“As we progress with technology, we should also go deeper in our connection with nature and how to work with our environment.”
When Mariton Villanueva greets us at eight in the morning, she’s dressed in a brightly hued halter top colored by unique blues and purples with offbeat silver embellishments. Her look is as captivating as her burgeoning brand, with vividly-dyed clothes celebrating its Filipino origins through loose silhouettes.
Through Himaya, she adds an experiential dimension to the power of clothing, both in its wearing and viewing. Each piece she creates is an homage to tradition and heritage, reflecting the magnetism of Philippine culture.
At six years old, Mariton would visit her grandmother and practice arts and crafts. They would work on crocheting, beadwork, and hand stitching on fabric. “My grandmother was always the fashion forward one in my family,” Mariton tells Vogue Philippines.
Mariton admits she has always been inspired by the simplicity of traditional Filipino practices, particularly the customs of the Indigenous communities. Fascinated by the way their garments wrap around their bodies, she leaned into natural dyeing as a study of anthropology, a dive into a reviving art form already embedded in Philippine tradition.
“You can see the history of a certain community with every dye. The plants used for dyeing are the same used for their medicine and rituals. They are a mirror of their natural, ever-evolving environment,” she says.
Even during her time at fashion school, she shares that she constantly questioned herself, her practices, and the movement of the community.
“What could be improved, where can we grow, or how could we support each other more? How can we help communities more?” Mariton says. With every Himaya piece, she wants to demonstrate the timelessness of heritage craft and the significant role of Philippine communities in discovering the true essence of creativity.
The Culture of Dialogue
At the moment, Villanueva is working with HABI: The Philippine Textile Council and the Sunrise Weavers in Ibaan, Batangas to reintroduce natural dyeing. She will be in Ibaan for a month to help grow local cotton, learn weaving, and teach the weavers how to dye. “I just give to them what I can in terms of energy and learnings, and whatever comes with that,” she shares. The project is a cultural exchange between the designer and the Indigenous communities, a symbiotic relationship that allows the community to practice their creativity while simultaneously reclaiming their heritage through new techniques brought in by Villanueva.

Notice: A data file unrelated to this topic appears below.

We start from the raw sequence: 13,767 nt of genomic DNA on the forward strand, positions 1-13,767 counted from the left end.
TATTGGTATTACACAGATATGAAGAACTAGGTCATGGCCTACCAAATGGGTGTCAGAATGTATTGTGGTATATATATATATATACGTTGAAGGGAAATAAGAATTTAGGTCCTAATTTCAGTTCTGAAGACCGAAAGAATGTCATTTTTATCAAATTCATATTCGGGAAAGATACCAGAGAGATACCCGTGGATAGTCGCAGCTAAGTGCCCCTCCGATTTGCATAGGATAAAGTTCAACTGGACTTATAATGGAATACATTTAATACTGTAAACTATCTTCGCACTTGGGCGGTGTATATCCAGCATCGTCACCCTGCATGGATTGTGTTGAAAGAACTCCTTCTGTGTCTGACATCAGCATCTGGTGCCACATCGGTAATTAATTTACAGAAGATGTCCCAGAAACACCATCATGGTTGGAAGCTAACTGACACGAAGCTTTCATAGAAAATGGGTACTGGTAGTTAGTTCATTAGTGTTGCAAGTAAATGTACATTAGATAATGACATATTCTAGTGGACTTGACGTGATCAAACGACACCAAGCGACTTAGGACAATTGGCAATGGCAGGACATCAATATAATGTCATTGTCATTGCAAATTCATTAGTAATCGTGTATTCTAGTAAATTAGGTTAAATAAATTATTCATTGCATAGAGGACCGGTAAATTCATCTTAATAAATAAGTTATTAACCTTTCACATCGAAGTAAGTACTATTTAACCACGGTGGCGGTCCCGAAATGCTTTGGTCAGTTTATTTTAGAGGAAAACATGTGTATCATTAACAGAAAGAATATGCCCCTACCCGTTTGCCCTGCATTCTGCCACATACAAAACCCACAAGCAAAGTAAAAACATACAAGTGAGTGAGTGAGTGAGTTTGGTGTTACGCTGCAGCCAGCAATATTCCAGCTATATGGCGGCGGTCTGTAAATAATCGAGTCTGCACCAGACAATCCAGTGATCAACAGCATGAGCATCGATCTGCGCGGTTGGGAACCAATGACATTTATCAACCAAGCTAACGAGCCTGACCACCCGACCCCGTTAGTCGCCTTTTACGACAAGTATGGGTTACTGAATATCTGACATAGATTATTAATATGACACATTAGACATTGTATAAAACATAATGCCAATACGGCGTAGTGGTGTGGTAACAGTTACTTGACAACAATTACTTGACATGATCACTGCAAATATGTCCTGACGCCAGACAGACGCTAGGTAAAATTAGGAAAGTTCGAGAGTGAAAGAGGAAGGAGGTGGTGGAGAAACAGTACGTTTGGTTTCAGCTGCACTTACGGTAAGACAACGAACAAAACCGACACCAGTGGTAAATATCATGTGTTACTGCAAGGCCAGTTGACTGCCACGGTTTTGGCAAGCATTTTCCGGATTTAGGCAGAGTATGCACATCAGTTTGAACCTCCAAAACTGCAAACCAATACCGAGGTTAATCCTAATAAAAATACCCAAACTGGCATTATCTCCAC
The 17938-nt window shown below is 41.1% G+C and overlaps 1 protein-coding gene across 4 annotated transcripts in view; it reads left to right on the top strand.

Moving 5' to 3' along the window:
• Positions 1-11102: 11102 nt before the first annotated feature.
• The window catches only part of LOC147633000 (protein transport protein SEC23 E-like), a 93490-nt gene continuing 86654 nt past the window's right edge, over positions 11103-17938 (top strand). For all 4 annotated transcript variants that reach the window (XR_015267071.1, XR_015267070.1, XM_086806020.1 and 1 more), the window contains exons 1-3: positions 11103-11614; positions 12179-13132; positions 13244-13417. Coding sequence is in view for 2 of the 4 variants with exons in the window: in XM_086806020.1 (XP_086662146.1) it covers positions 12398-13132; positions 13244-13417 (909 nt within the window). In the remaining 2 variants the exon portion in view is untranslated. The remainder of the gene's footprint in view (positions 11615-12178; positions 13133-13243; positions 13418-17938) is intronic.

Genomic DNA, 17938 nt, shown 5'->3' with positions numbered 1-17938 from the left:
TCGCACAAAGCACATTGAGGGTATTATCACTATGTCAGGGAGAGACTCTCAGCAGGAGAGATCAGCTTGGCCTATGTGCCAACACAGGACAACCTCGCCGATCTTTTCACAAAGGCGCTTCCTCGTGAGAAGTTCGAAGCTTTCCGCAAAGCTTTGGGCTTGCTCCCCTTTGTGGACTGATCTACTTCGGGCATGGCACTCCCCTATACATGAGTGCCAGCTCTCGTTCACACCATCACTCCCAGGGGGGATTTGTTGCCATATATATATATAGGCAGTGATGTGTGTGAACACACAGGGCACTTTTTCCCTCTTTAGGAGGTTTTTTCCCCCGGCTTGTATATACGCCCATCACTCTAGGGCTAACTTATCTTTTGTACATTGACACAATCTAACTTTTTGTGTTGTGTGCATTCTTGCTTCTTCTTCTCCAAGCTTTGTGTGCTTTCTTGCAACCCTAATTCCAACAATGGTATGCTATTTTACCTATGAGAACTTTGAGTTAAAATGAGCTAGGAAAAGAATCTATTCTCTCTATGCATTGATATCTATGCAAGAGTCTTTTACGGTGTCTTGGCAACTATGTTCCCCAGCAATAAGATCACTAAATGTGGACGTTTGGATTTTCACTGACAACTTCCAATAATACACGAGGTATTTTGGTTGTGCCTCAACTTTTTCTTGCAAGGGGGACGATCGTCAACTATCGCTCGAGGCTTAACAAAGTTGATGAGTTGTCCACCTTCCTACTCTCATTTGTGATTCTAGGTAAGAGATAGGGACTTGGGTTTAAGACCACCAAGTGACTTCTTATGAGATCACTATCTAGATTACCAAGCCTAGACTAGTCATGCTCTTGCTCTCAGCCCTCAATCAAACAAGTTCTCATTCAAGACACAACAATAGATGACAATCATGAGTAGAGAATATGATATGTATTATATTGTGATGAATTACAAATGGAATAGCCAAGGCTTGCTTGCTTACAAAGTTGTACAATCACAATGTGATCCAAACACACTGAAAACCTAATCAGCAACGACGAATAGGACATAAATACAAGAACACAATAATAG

“When I talk to the weaving mothers and grandmothers, I bring up that weaving takes a lot of time, and things crafted with time have high value,” she says. “Explaining how much each process is worth is important to me. I try to be transparent with them about my methods and explain that in full so that everyone gets treated fairly.” She hopes that by giving the artisans the power of awareness, they will be able to price their creations at the value their craftsmanship deserves.
The reconstruction of culture and craft encourages an open discussion on the fair treatment of skilled workers that she works alongside. Villanueva hopes to promote a sense of economy and self autonomy for the weavers by raising questions. “Although handwoven products are expensive,” she says, “the weavers earn really little from it for the work they do. It’s such an intricate process.”
An Ongoing Process
Villanueva likens her journey to being a pioneer of a new frontier, with something novel to discover everyday. “Here’s a piece of cotton textile. Look at where there are imperfections in the dye,” she says. “If you look at it really closely or under a magnifying glass, there are specks and dirt in the thread. You have to be intricate and careful with the process if you want a specific type of look.”
She hopes that eventually, she can have greater control of the design and to be able to customize textiles. “With natural dyeing, the learnings are constant. I learn from my mentor, the communities, the internet, books, and other natural dyers.”
Villanueva is currently creating a collection of one-of-one pieces that are ready to wear. “The last collection was inspired by our tradition of weaving and dyeing, but I’ll be making this particular collection while I’m in Ibaan,” she shares. “I’m pretty sure moving to a different area will change and affect my creative process once I learn to weave or when I learn more about their history and their story.”
Poetry of Movement
Peering through an anthropological lens, she tells a compelling narrative through her creations, fueled by spirit and dedication. Protecting what is slowly becoming a disappearing art, Mariton Villanueva shines a light on the human hand that resonates within each and every one of us.
There is something irresistible about Villanueva’s Himaya pieces; while every garment is a bridge to the past, connected to an art honed by master elders, it’s also a constant exploration of nature moving forward through distinct hues. From the plant dyes chosen to the fluidity of the clothing shape, there’s a dynamic energy, graceful yet elemental, imbued in each garment.
“As we progress with technology, we should also go deeper in our connection with nature and how to work with our environment,” Mariton emphasizes. “That’s how we’re going to evolve.”